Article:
Heat olive oil in a pan, add the garlic and let it brown a little. Now add the tomato puree, a tbsp of white wine vinegar, a generous pinch of herbs de provence and another pinch of salt. Give it a stir, then add a cup of water. Cover and let the sauce simmer for 10 minutes or so.

Your pasta should be done by this time so drain and keep it aside. Also to while away the time while your sauce cooks, finely chop a handful of olives and a couple of sundried tomatoes. When the sauce has reduced to half, add olives, sundried tomatoes and a tbsp of capers. Continue to simmer until the sauce is thick, then add the pasta and mix well. Top with parmesan, or any other hard cheese you like.

I had this pasta with my latest addiction : bread toasted then topped with smoked chipotle sauce and softened cream cheese.

Wednesday, May 5, 2010

Pesto Rugelach



Sometimes I think of so many ideas at the same time. And then they take such a long time coming. Take this rugelach; I first thought I could make a savory version of this popular cookie back in January 2009. I thought back to the idea often, but it's more than a year later that I am finally baking my pesto rugelach.


The dough's simply 100 gms each of cream cheese and butter, softened then thrown together with a cup of flour in food processor until just combined or mixed with hand until just blended. Chilled overnight, then divided into four parts, each rolled into a circle. I spread each circle with pesto, then cut the circle into 8 wedges. Starting from the base, rolled each wedge into a crescent. Baked at 190C for about 20-25 minutes, my rugelach crisp and golden by then.

If you don't end up eating all of rugelach right away, it might get a little soft the next morning. 5 minutes in a hot oven fixed that for me all right.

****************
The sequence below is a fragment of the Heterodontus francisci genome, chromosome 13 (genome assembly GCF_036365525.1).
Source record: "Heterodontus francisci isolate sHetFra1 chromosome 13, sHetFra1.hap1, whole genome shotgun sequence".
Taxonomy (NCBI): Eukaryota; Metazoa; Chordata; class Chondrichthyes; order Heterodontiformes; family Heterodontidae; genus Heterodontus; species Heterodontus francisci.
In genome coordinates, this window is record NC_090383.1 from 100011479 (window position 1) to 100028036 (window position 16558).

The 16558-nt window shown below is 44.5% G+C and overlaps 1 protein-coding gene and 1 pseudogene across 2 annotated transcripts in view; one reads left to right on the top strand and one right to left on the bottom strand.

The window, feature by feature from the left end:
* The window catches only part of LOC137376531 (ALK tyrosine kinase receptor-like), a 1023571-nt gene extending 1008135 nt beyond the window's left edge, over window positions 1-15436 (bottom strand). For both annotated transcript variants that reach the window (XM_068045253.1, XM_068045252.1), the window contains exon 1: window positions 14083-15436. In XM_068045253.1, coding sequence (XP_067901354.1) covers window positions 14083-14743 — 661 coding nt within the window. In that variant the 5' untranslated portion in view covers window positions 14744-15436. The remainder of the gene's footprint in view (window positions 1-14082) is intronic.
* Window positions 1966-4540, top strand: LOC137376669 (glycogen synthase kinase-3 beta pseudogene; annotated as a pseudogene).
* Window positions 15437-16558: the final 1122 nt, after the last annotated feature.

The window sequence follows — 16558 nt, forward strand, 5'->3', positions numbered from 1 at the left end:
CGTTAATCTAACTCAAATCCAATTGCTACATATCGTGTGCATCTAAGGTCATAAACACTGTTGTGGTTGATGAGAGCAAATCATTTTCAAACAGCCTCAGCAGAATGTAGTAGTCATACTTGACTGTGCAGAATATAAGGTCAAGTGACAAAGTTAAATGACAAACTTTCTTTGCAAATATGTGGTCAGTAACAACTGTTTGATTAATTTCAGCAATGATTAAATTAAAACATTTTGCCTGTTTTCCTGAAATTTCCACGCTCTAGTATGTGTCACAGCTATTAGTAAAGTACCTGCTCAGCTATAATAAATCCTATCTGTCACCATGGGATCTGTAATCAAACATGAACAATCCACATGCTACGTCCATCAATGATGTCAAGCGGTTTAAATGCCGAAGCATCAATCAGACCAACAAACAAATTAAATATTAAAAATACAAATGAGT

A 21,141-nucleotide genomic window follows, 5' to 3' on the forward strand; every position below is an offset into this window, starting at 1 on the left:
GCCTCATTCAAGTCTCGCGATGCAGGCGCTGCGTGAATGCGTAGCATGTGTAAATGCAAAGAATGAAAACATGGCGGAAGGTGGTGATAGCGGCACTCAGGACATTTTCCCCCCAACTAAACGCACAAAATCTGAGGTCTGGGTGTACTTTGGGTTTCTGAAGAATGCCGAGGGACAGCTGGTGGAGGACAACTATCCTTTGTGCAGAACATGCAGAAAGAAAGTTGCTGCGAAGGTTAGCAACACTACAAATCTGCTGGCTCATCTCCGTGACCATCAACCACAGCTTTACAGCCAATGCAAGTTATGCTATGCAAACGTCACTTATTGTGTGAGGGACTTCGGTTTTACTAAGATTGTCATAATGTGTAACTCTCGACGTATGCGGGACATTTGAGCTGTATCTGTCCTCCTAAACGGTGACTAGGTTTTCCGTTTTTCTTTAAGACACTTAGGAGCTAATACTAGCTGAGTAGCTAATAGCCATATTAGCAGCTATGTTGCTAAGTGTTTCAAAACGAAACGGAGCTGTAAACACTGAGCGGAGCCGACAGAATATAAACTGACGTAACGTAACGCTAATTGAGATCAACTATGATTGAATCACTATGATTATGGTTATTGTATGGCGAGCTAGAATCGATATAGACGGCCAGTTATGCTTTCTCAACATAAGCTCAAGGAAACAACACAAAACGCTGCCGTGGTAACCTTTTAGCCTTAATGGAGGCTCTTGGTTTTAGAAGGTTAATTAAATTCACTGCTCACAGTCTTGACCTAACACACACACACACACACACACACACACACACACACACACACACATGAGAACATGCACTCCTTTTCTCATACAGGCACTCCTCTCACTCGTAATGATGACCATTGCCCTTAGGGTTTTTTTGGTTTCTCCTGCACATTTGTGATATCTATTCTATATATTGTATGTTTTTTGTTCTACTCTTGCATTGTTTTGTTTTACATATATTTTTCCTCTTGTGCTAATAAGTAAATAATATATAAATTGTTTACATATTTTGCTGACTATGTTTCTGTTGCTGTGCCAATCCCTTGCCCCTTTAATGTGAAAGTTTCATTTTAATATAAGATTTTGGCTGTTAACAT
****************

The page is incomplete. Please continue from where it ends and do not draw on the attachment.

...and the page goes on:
Saturday, May 1, 2010

Julie and Julia

Thanks to the recent Meryl Streep movie, everyone's heard of our book club's pick for this month. Julie Powell was the first famous food blogger. Back in 2002, when blogging was a relatively new, unheard of pastime, Julie set herself a challenge to cook all the 536 recipes in Julia Child's iconic "Mastering the Art of French Cooking" in a year. She then converted her Julie/Julia project into this book.

Now understand that this is an enormous task. Julia Child taught Americans to cook French food, and the copious amounts of butter and cream she threw in every recipe are enough to scare most sane people. Then there are dangerous acts involving live lobsters and whole ducks. Julie surely had a mammoth project, and she tells it in a way that makes it sounds very real.

Yet, in reading the book (as in watching the movie), I found something missing. I thought the book was more about someone bored who's trying to get the spark back in by doing something, anything. And a lot less about someone passionate about food the way Julia Child was. I really wish there were more stories on how something tasted - after all, this was before the gorgeous pictures took over the food blogging world - but there seemed to be a lot more of "what a struggle it was to get this done".

That said, I know a lot about Julia Child's cooking after reading the book. Now shouldn't this inspire me to cook something special this month. It didn't - trust me, I had a few recipes shortlisted, but I got way too much awed by Julia Child to try any of them.

And there's another reason we don't have a recipe alongwith this review. I was way too busy creating a new home for the book club. Yes, This Book Makes Me Cook now has a blog of it's own. Here, you can see all the books we have read so far and meet all our members. Look forward to seeing you at the club.